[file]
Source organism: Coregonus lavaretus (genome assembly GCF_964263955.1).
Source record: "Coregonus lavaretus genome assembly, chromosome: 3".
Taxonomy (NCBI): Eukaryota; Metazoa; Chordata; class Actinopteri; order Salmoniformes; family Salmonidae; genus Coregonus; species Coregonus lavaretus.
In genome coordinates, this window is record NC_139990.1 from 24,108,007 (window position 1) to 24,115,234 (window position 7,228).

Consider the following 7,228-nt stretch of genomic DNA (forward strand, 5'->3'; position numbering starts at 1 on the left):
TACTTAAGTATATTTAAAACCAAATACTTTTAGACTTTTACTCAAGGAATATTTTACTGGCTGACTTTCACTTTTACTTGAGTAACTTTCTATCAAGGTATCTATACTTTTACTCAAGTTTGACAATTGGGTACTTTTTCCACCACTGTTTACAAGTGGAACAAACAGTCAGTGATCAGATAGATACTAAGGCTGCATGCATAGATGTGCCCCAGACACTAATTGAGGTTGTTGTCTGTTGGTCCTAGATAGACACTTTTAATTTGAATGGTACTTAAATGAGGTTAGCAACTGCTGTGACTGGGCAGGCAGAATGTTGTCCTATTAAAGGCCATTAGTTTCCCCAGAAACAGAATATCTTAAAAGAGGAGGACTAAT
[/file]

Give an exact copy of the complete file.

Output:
Source organism: Coregonus lavaretus (genome assembly GCF_964263955.1).
Source record: "Coregonus lavaretus genome assembly, chromosome: 3".
Taxonomy (NCBI): Eukaryota; Metazoa; Chordata; class Actinopteri; order Salmoniformes; family Salmonidae; genus Coregonus; species Coregonus lavaretus.
In genome coordinates, this window is record NC_139990.1 from 24,108,007 (window position 1) to 24,115,234 (window position 7,228).

Consider the following 7,228-nt stretch of genomic DNA (forward strand, 5'->3'; position numbering starts at 1 on the left):
TACTTAAGTATATTTAAAACCAAATACTTTTAGACTTTTACTCAAGGAATATTTTACTGGCTGACTTTCACTTTTACTTGAGTAACTTTCTATCAAGGTATCTATACTTTTACTCAAGTTTGACAATTGGGTACTTTTTCCACCACTGTTTACAAGTGGAACAAACAGTCAGTGATCAGATAGATACTAAGGCTGCATGCATAGATGTGCCCCAGACACTAATTGAGGTTGTTGTCTGTTGGTCCTAGATAGACACTTTTAATTTGAATGGTACTTAAATGAGGTTAGCAACTGCTGTGACTGGGCAGGCAGAATGTTGTCCTATTAAAGGCCATTAGTTTCCCCAGAAACAGAATATCTTAAAAGAGGAGGACTAAT